From which station does Harry Potter take the Hogwarts Express? Where does Amélie live? And in which rainy town did Bella meet Edward? Anyone with children will know that the train for Hogwarts leaves from platform 9¾ at London’s Kings Cross. Amélie’s quirky neighbour-hood could only be in Paris – Montmartre to be precise. And you don’t have to be a Twihard to know that truculent teenage girls and dreamy vampires live in the rainy town of Forks, just outside Seattle.
Locations are crucial to our enjoyment of cinema. The ultimate prop, they provide the backdrop to our favourite screen moments. They set the scene for fantasy and help us to suspend disbelief, or anchor characters and plot, encouraging us to invest in the story. Occasionally, they play a starring role in their own right. Take New York, for example – from Annie Hall to Wall Street, King Kong to Taxi Driver, West Side Story to When Harry Met Sally, the city can be seen as a character in its own right.
But film locations do more than delight and inspire cinema-goers. A director’s choice to use a real location as a movie set can have a very real effect on local – and national – economies.
Shooting a film is serious business, with big budgets to be spent. There are travel and living costs for the cast and crew who must move in to film on site. There is equipment hire, and payment for utilities, services and other overheads, as well as other knock-on costs. For the location, this means increased spending into the economy. And – once a country or a city becomes established as a viable location option for major productions and a local film industry is created – the creation of permanent local jobs.
In a recent report, Oxford Economics surveyed the effects of the film industry on the UK and estimated that in 2011 it contributed more than £4.6bn (US$6.9bn) to UK GDP and supported over 117,000 jobs. Miriam Ferrari, who co-authored the report, explains: “The film industry makes a substantial contribution to the UK economy both directly – with direct employment standing at 43,900 jobs and GDP at £1.6m (US$2.4m) – but also through the multiplier effects relating to the film industry’s procurement. Then there are spending effects from those directly and indirectly employed, and the effects of films on UK tourism, trade and merchandise sales. This means that the total contribution of the core UK film industry is estimated to be 117,400 jobs and £4.6bn (US$6.9bn) to UK GDP”.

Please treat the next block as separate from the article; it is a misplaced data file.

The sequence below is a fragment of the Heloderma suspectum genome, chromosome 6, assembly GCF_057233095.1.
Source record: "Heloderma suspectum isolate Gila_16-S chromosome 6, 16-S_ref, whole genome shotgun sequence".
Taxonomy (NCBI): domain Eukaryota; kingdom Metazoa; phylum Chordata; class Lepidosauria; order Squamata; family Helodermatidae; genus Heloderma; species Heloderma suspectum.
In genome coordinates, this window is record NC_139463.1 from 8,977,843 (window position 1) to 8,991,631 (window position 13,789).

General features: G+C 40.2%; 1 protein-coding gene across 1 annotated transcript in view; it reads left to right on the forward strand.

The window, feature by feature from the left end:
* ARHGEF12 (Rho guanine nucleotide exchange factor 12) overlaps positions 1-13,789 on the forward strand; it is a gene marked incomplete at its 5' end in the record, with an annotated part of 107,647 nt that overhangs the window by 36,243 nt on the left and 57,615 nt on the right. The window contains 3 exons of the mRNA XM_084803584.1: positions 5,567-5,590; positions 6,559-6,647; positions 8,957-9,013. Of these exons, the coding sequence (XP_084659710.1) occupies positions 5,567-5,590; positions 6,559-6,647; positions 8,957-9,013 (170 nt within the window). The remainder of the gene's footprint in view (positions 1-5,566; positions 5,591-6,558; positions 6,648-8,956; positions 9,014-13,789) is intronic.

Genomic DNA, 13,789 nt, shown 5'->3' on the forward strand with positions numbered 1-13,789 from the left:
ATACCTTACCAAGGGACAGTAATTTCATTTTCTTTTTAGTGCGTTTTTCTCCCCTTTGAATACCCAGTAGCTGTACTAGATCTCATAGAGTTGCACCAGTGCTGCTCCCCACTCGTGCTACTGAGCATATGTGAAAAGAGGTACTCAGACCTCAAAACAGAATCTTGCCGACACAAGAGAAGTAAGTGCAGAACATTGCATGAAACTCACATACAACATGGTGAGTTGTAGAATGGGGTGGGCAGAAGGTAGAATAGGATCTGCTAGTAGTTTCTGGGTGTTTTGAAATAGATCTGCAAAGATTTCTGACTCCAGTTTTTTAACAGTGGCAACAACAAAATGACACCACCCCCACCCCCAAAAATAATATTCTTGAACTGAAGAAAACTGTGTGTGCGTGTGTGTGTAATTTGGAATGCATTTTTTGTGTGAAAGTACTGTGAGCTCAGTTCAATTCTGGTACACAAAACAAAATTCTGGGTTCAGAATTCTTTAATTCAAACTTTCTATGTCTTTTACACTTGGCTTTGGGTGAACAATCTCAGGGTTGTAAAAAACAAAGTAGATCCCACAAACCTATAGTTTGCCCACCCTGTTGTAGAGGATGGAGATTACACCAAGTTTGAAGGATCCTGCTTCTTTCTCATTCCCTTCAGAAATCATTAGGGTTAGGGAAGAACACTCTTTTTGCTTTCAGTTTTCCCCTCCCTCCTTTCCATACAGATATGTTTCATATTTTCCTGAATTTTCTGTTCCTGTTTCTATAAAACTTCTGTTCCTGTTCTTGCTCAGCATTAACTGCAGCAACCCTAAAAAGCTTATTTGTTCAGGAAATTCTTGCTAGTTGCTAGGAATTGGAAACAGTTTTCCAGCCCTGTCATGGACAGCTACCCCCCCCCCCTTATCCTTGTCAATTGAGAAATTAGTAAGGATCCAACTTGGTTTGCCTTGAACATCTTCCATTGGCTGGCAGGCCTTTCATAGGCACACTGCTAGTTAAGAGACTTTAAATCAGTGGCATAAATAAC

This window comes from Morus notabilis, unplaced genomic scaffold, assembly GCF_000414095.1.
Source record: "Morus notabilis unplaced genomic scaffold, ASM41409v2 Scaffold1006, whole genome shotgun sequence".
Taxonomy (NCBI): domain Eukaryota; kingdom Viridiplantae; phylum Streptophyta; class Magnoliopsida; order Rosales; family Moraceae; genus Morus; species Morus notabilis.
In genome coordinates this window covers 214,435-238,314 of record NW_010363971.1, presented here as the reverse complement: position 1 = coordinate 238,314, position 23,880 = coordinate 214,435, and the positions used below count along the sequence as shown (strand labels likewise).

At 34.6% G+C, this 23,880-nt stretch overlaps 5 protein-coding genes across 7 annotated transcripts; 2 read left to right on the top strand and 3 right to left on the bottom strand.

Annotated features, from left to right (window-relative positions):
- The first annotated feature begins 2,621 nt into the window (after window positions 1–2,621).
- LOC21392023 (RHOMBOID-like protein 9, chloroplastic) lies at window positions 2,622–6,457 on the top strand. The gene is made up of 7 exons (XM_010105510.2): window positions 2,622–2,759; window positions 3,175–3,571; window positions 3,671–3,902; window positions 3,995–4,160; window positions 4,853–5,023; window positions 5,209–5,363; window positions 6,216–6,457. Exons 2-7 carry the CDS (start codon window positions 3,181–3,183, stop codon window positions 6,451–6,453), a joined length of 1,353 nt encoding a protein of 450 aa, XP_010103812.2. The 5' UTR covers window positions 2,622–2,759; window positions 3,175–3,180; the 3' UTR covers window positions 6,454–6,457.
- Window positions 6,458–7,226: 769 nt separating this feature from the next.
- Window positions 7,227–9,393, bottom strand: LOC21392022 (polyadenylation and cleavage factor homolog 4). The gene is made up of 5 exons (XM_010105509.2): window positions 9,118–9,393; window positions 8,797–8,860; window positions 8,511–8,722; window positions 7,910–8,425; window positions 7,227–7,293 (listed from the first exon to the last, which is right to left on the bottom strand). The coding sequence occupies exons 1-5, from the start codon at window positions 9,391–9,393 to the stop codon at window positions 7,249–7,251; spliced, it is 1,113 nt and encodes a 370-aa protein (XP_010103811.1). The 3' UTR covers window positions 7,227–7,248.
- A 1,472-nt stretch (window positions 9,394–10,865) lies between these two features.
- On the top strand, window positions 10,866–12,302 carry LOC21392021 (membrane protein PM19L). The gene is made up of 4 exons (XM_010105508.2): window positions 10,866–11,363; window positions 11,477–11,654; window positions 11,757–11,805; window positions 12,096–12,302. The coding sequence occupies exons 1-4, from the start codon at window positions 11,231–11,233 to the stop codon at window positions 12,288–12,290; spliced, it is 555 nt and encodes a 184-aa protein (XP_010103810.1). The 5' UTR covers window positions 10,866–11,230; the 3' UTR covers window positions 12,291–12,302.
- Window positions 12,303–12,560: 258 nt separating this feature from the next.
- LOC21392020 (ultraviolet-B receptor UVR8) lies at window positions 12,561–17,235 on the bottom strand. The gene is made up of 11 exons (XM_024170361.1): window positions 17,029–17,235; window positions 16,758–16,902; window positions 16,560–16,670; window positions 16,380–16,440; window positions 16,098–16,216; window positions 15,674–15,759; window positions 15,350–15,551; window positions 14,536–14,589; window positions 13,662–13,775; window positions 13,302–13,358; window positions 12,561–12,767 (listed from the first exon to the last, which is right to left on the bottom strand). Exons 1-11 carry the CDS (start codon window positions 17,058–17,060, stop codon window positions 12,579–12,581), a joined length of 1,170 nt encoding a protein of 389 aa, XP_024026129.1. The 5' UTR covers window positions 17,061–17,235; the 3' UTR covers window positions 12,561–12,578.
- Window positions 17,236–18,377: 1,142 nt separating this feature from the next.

The tourism industry, in particular, can reap huge benefits as a result of a town or country being associated with a film. The sheer scale of the exposure that a global smash can bring is hard to overestimate. More than 116 million people bought Stephenie Meyer’s Twilight books and the films broke box office records.
Filled with endless swooping visuals of the Washington State rainforest, coastline, Seattle cityscape and, of course, the formerly sleepy logging town of Forks, the Twilight franchise shone a dazzling vampy spotlight on the area. Since Twilight fever took hold in 2005, hotel bookings in Forks have increased by a massive 1,000 per cent. An entire Bella-and-Edward based economy has sprung up with merchandise, location tours and photo – and fiscal – opportunities galore.
On the other side of the world, a very different fantasy franchise has also proved a dream for the tourism industry – and the national economy. Peter Jackson’s films of JRR Tolkien’s Lord of the Rings have played such an important role in New Zealand’s economy that the government has poured significant resources to perpetuating the “Rings effect”.
For fans of the films, New Zealand’s stunning landscape has become intertwined with their vision of Middle Earth, and the trilogy is credited with boosting visitor numbers to the somewhat remote country by up to 40 per cent.
Unsurprisingly, the government has been quick to capitalise on the boom with serious subsidies and other incentives. For the latest round of Tolkien-inspired films, the Hobbit trilogy, the New Zealand government provided tax breaks worth around US$57m and even changed labour laws in favour of the film-maker in order to ensure that filming was not moved to another country.
However, to look at the effects of a film on any given economy purely in terms of direct impact and tourist dollars would be to overlook the soft-power significance of cinema. It can be hard to quantify, but when a location moves beyond backdrop and takes a starring role in a film, it puts that place firmly on the map. There can be little better branding tool than that of setting a blockbuster in your back yard.
Bringing together the world’s tallest skyscraper and the world’s biggest movie star in 2011’s Mission: Impossible – Ghost Protocol was an inspired move for Dubai. The film helped boost the international perception of the emirate while also raising awareness of Dubai’s growing status in the global film industry. And where the A-list leads, others follow, as lead actor Tom Cruise said at the time, “Many people have asked us about travelling here and what it was like. People are very interested in coming here to shoot.”